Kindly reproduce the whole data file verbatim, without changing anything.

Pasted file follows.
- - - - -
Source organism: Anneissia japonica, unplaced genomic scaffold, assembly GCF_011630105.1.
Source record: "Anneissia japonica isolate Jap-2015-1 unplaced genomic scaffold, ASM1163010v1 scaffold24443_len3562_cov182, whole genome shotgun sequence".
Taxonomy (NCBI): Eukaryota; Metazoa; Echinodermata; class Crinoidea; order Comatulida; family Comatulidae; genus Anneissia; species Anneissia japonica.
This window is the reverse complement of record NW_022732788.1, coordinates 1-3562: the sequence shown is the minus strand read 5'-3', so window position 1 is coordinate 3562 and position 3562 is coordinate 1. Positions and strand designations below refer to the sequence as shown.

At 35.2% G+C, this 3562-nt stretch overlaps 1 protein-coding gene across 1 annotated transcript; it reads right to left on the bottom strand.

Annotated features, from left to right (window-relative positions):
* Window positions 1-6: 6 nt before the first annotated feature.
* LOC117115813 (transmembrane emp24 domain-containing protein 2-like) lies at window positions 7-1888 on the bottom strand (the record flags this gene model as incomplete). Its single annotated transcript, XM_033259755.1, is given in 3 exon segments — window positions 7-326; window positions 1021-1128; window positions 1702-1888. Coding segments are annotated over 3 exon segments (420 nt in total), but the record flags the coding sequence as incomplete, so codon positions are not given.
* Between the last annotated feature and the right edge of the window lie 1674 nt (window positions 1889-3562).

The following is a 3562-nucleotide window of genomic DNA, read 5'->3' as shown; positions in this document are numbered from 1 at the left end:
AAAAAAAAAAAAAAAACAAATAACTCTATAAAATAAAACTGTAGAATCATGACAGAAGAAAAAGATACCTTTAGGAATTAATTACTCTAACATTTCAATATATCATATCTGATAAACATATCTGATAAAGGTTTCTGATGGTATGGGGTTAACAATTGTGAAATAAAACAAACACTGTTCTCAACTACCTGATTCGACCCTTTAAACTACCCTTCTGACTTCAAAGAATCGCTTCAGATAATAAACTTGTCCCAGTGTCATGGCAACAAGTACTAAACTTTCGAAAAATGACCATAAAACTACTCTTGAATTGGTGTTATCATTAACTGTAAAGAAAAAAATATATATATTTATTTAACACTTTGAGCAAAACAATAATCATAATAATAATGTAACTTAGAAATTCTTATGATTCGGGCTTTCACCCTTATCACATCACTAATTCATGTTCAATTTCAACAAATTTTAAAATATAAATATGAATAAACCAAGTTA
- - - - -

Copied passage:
Source organism: Anneissia japonica, unplaced genomic scaffold, assembly GCF_011630105.1.
Source record: "Anneissia japonica isolate Jap-2015-1 unplaced genomic scaffold, ASM1163010v1 scaffold24443_len3562_cov182, whole genome shotgun sequence".
Taxonomy (NCBI): Eukaryota; Metazoa; Echinodermata; class Crinoidea; order Comatulida; family Comatulidae; genus Anneissia; species Anneissia japonica.
This window is the reverse complement of record NW_022732788.1, coordinates 1-3562: the sequence shown is the minus strand read 5'-3', so window position 1 is coordinate 3562 and position 3562 is coordinate 1. Positions and strand designations below refer to the sequence as shown.

At 35.2% G+C, this 3562-nt stretch overlaps 1 protein-coding gene across 1 annotated transcript; it reads right to left on the bottom strand.

Annotated features, from left to right (window-relative positions):
* Window positions 1-6: 6 nt before the first annotated feature.
* LOC117115813 (transmembrane emp24 domain-containing protein 2-like) lies at window positions 7-1888 on the bottom strand (the record flags this gene model as incomplete). Its single annotated transcript, XM_033259755.1, is given in 3 exon segments — window positions 7-326; window positions 1021-1128; window positions 1702-1888. Coding segments are annotated over 3 exon segments (420 nt in total), but the record flags the coding sequence as incomplete, so codon positions are not given.
* Between the last annotated feature and the right edge of the window lie 1674 nt (window positions 1889-3562).

The following is a 3562-nucleotide window of genomic DNA, read 5'->3' as shown; positions in this document are numbered from 1 at the left end:
AAAAAAAAAAAAAAAACAAATAACTCTATAAAATAAAACTGTAGAATCATGACAGAAGAAAAAGATACCTTTAGGAATTAATTACTCTAACATTTCAATATATCATATCTGATAAACATATCTGATAAAGGTTTCTGATGGTATGGGGTTAACAATTGTGAAATAAAACAAACACTGTTCTCAACTACCTGATTCGACCCTTTAAACTACCCTTCTGACTTCAAAGAATCGCTTCAGATAATAAACTTGTCCCAGTGTCATGGCAACAAGTACTAAACTTTCGAAAAATGACCATAAAACTACTCTTGAATTGGTGTTATCATTAACTGTAAAGAAAAAAATATATATATTTATTTAACACTTTGAGCAAAACAATAATCATAATAATAATGTAACTTAGAAATTCTTATGATTCGGGCTTTCACCCTTATCACATCACTAATTCATGTTCAATTTCAACAAATTTTAAAATATAAATATGAATAAACCAAGTTA